It is “unquestionably the case” that were the #ElectoralAct to properly function as it reads, civil society participation in public debate would effectively come to an end.
— ICCLtweet (@ICCLtweet) October 15, 2018
At the end of August 2018, the Department of Employment Affairs and Social Protection launched a controversial tender, seeking a company to monitor and analyse keywords on social media and "provide analysis to the department in email updates or digests".
The decision was harshly criticised by freedom of expression groups. Elizabeth Farries form ICCL told the Journal.ie:
“There is no indication that the Department intends to anonymise the details they collect. If not, they must comply with the [General Data Protection Regulation] GDPR which by default requires that only personal data necessary for a specific purpose be collected, processed, and stored”.
The organisation also raised worries of a possible “chilling effect” on social media users.
Everyone has the right to freely form and join an association in Ireland.
Everyone has the right to freely form and join an association in Ireland. The law recognises many different types of associations, including cooperatives, religious organisations, trade unions and foundations. Civil society organisations can choose to register or remain unincorporated. In order to be eligible for charitable status, an organisation must serve the public benefit, a term that is defined by the Charities Act of 2009. However, the Act fails to recognise the promotion of human rights as ‘a purpose that is beneficial to the community’, thus technically excluding these type of organisations from registering as charities. All charities must be registered with the Charities Regulatory Authority (CRA) in order to operate in the country and the legislation penalises the failure to do so. Although organisations are able to receive foreign funding, the Electoral Act restricts national donations and completely bans foreign donations for certain types of advocacy and campaign work. An amendment to the Act in 2001 regulates third parties, defined as any other entity besides a political party that receives money for a political purpose. The definition of political purpose is broad and could potentially impact all non-governmental organisations in the country. A further concern stems from rules governing state funds received by local groups involved in providing community-based services. Civil society advocates highlight threats to the sector’s ability to conduct independent advocacy because of grant agreements which prevent state funds being used to ‘obtain changes in the law or related government policies or to persuade people to adopt a particular view on a question of public policy.’
People in Ireland are able to gather peacefully in public. The constitution guarantees this right but states that legislation may limit this right in order to control ‘a breach of the peace or to be a danger or nuisance to the general public and to prevent or control meetings in the vicinity of either House of the Oireachtas’.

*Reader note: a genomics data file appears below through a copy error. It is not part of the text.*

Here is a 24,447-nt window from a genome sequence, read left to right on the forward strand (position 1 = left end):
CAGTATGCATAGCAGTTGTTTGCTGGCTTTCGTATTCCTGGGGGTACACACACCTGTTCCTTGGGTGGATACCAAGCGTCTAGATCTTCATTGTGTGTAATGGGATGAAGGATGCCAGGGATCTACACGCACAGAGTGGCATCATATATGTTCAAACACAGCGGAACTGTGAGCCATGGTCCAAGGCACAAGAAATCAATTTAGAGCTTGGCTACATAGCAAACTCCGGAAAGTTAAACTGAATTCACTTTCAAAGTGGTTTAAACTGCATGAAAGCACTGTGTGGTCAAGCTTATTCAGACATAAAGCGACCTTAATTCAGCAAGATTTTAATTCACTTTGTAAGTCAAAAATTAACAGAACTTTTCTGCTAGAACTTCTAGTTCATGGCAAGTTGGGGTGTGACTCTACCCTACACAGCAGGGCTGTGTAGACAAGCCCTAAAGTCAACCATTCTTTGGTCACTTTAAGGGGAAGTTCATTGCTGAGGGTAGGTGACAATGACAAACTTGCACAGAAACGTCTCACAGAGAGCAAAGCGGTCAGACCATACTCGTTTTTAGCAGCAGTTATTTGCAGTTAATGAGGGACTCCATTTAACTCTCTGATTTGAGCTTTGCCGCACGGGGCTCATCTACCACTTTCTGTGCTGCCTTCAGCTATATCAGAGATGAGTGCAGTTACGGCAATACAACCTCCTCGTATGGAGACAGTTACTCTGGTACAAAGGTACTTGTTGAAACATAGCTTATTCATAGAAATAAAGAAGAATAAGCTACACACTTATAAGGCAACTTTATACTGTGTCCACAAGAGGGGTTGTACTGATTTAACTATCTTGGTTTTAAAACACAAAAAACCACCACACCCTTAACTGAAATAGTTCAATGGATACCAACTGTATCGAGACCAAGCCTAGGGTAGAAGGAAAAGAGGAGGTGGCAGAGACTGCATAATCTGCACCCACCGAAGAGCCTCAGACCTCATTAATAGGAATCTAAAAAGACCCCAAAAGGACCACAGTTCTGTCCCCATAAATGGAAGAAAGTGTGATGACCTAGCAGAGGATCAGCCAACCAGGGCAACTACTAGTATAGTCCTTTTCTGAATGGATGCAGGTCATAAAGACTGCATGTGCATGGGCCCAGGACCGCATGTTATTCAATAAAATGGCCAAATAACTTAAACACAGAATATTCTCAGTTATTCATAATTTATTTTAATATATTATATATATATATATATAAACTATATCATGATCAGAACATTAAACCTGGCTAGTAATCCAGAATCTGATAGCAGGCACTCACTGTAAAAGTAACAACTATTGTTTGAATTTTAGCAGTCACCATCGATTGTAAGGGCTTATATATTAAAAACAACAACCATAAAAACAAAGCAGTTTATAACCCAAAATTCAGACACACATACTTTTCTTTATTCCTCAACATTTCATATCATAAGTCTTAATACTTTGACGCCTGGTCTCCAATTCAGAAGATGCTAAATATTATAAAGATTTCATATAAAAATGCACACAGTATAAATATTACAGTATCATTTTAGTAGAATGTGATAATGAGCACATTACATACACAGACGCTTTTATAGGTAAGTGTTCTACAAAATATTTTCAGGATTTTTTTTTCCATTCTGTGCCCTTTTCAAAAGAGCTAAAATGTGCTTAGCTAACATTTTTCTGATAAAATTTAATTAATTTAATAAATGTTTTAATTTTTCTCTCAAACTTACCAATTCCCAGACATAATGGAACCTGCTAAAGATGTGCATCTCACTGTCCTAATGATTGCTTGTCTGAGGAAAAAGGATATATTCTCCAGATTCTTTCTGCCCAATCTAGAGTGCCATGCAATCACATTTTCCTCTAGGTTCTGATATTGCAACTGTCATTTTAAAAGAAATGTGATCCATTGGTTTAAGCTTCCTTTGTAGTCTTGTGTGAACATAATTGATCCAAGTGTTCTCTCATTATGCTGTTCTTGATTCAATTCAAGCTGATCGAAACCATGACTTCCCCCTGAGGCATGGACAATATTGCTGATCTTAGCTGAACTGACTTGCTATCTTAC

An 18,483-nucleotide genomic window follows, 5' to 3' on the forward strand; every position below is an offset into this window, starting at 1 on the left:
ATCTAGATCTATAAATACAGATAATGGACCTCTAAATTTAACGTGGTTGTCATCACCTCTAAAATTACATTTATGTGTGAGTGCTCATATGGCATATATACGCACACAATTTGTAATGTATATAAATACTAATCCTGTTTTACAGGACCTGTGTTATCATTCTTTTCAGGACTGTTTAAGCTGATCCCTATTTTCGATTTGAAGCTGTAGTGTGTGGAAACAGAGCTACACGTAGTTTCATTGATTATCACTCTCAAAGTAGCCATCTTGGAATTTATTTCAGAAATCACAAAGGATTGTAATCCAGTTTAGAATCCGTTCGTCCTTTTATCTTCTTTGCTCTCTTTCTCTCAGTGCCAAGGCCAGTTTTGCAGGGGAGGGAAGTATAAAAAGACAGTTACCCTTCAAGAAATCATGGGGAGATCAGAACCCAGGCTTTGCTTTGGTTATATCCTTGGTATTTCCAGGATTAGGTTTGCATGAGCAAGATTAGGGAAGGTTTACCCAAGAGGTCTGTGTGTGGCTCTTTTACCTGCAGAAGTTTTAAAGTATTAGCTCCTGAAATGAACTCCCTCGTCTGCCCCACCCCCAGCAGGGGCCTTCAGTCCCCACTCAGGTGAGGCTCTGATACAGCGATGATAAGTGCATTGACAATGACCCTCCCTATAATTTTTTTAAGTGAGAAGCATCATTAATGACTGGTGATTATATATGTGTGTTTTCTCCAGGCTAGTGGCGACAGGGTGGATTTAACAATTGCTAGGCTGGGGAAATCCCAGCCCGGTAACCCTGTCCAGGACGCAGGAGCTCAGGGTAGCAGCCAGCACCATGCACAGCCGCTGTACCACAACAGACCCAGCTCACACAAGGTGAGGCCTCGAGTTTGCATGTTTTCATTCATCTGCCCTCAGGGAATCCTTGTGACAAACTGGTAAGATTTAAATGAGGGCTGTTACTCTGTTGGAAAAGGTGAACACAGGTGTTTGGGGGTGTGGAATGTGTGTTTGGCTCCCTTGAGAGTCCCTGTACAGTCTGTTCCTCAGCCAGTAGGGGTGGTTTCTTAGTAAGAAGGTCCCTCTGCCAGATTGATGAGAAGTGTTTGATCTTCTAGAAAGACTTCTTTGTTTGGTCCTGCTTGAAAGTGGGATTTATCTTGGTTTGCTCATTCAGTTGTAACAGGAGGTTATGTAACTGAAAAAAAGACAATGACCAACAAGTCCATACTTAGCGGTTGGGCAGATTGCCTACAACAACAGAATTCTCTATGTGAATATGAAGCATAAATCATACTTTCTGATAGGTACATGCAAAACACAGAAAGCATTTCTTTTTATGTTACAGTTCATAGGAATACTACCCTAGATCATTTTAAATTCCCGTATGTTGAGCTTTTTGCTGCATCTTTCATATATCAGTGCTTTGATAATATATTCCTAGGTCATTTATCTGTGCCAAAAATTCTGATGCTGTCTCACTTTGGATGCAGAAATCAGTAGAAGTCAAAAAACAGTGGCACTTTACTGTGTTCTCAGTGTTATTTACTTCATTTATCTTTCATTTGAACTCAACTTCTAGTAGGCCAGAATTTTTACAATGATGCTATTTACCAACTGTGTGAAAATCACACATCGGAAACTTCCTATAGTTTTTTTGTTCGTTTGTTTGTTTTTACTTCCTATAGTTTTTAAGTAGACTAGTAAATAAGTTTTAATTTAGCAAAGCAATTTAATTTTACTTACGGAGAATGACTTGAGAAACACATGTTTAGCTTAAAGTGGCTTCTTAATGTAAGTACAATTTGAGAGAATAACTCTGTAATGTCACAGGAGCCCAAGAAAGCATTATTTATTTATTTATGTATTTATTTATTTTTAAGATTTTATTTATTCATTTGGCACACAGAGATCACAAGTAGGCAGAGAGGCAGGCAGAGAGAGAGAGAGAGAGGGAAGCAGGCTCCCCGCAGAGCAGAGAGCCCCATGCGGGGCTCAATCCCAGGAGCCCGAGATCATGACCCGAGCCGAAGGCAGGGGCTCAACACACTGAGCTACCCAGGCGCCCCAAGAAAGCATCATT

People in Ireland are able to gather peacefully in public. The constitution guarantees this right but states that legislation may limit this right in order to control ‘a breach of the peace or to be a danger or nuisance to the general public and to prevent or control meetings in the vicinity of either House of the Oireachtas’. There is no notification requirement and a demonstration can be restricted on the grounds of concern for morality. While large-scale protests are common and respected in practice, a protest movement against the imposition of charges on the use of water has brought the state and demonstrators into conflict. Following a water charges demonstration in Jobstown, Dublin in 2014 during which Ireland’s deputy prime minister was trapped in a police car, 19 people, including a 17-year-old, were charged with false imprisonment. Critics allege that the charges, which carry a life sentence upon conviction, are politically-motivated and amount to the state’s criminalisation of the right to protest. Protests on water charges and a range of other social and political issues continue to take place regularly in Ireland. In 2016, thousands of people gathered in Dublin calling for the repeal of restrictive abortion laws in the country.
Press freedom is guaranteed in Ireland’s 1937 constitution and is generally respected in practice.
Press freedom is guaranteed in Ireland’s 1937 constitution and is generally respected in practice. In 2009, Ireland adopted the Defamation Act repealing criminal defamation laws. However, blasphemy is an offence under the Irish Constitution. Media ownership is concentrated in the hands of a few business people, which is a cause of concern for civil society as it is a threat to pluralism and democracy. People in Ireland can access public information through the 2014 Freedom of Information Act, which replaced earlier legislation. However, laws requiring police officers to obtain authorisation before speaking to the press limit this right in practice. Journalists and media workers can generally work freely, and attacks on them are rare.